The Missoula Police Department and Montana Highway Patrol will conduct a "DUI Saturation Patrol" this weekend in an effort to "combat impaired driving." The patrols will begin early Friday night and run until Saturday morning "with special emphasis on bars and nightclubs in the Missoula area."
So, basically, they're preparing for Homecoming.
Expect to see additional officers in addition to the regular early and late night shifts. The release mentions no scheduled checkpoints.
According to a release from his press secretary, Baucus is "inviting fans to join him before the game as he serves up FREE chili, cornbread and Montana brews." He'll also ride along in the homecoming parade, but whatever. The tailgating starts at approximately 10:30 at the corner of Campus Drive and Van Buren, and Baucus hopes folks will "bend my ear for a little while.”
We're wondering what local beers he serves, and about the recipe of the chili. And whether a romantic day at Washington-Grizzly Stadium counts as his honeymoon.
Top news links, courtesy of Headwaters News.
USFWS acts on hundreds of species as deadline looms
Friday is the deadline for the U.S. Fish and Wildlife Service to act on protecting hundreds of species, and the federal agency has already issued decisions on 500 species, including 35 snails from Nevada's Great Basin.
Helena Independent Record (AP); Sept. 29
BLM official dismisses claim that extinction goal of wild-horse policy
At a speech at the International Equine Conference in Virginia, Joan Guilfoyle, division chief for the Bureau of Land Management's wild horse and burro program, said that the agency's efforts to reduce the number of wild horses roaming public lands in the West are designed to maintain the health of both the herds and the range, not as some claim to drive the horses out of existence.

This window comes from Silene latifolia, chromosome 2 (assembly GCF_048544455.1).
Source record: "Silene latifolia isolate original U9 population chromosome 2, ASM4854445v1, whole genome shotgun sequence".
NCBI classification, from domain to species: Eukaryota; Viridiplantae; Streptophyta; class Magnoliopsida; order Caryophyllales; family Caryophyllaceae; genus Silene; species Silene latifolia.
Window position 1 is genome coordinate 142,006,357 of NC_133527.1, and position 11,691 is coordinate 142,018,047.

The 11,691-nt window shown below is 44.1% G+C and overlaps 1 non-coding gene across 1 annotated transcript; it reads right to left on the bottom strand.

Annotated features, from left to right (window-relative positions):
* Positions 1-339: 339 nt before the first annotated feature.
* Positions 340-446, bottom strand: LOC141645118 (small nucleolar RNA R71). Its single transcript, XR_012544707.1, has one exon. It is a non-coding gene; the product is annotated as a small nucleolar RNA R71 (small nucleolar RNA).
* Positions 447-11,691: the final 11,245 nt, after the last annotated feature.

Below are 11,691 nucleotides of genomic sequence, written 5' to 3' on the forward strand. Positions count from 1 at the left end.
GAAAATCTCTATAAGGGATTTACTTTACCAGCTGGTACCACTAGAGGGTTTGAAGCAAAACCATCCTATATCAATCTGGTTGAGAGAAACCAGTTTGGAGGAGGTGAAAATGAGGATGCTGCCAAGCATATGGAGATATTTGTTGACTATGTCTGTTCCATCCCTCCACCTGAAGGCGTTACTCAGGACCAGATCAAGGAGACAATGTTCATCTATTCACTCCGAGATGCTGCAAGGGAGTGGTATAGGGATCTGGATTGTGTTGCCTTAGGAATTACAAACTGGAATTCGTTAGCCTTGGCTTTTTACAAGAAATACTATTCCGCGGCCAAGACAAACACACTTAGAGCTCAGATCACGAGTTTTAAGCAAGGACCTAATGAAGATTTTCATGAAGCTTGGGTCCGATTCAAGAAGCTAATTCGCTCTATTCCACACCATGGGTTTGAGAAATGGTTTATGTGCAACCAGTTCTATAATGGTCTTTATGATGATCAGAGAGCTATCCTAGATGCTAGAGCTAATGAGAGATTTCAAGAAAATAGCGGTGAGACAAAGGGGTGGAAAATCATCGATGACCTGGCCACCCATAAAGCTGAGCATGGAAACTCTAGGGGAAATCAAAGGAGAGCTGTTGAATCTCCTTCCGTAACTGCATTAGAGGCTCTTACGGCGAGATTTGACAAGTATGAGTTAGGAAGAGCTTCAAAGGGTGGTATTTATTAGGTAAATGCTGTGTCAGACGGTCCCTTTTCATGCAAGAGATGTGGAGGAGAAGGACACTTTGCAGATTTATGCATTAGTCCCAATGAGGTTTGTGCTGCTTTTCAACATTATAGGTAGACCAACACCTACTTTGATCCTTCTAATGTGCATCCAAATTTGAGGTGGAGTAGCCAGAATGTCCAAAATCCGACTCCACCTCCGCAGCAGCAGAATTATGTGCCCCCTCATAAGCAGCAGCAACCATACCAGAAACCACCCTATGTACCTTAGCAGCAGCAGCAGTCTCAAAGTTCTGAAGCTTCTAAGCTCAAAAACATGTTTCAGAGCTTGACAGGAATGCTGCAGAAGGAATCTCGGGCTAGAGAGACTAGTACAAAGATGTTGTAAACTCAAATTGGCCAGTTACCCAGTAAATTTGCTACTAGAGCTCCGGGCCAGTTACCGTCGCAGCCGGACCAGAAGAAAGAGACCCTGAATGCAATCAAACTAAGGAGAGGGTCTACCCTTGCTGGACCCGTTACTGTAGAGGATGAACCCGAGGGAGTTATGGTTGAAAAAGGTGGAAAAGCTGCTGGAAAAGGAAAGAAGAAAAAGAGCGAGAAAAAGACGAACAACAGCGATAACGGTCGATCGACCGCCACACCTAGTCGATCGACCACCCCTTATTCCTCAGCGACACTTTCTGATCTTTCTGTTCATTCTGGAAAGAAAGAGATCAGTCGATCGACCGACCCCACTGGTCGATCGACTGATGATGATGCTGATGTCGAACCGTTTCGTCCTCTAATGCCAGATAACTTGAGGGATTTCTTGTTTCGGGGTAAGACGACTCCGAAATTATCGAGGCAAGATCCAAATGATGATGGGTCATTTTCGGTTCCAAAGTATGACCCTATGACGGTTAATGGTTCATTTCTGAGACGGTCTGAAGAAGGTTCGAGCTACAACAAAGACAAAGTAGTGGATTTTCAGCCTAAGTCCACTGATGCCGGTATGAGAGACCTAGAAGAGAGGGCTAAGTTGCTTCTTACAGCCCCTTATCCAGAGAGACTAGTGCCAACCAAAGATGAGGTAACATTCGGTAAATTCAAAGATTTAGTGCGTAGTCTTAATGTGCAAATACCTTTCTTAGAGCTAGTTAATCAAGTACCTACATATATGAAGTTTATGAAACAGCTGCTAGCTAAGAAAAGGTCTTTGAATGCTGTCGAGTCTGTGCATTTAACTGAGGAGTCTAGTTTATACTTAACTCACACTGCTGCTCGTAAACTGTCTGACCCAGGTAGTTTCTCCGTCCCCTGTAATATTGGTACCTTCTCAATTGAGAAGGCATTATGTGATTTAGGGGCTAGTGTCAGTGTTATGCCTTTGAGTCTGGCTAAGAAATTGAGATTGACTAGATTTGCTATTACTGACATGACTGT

New York Times (Greenwire); Sept. 29
Flywheel technology at Montana power plant will 'recycle' energy
NorthWestern Energy's natural-gas power plant near Anaconda went online Jan. 1, and now the company is installing cutting-edge flywheel technology at the Montana plant that will capture unneeded energy and "store" in kinetic energy until it is needed.
Montana Standard; Sept. 29
Today's news of the Wilma Theatre going up for sale creates a huge opportunity for someone with deep pockets and, hopefully, a love of the arts. It also got us thinking about what other local landmarks are currently on the open market. Here are a few that come to mind, but feel free to let us know if we've missed any.
Finnegan's, $1.2 million
The recently closed 24-hour greasy spoon served as a home away from home for many a student, night owl and AARP early bird. Situated over a creek, and within walking distance of campus, we'd love to see the beloved spot reclaimed by someone else willing to serve bottomless cups of coffee and cheesy fries.
The Frenchtown Club, $699,000
Once the favored watering hole for mill workers from Smurfit-Stone, this roadside bar still holds that small town Montana charm. The listing says all gaming machines are included in the sale and touts its dance floor.
The John J. Johnston House, $399,000
This Alder Street house is on the National Registry of Historic Places and was originally built in 1902. Additions made between 1902 and 1912 turned it into a grand two-story Queen Anne-style residence.
The Original DeSmet School House, $225,000
Built in 1895 and also on the National Registry of Historic Places. Not sure what you could do with this, but the vintage kitchen and bath look pretty cool.
Find Rob Brezsny's Free Will Astrology online, every Wednesday, one day before it hits the Indy's printed pages.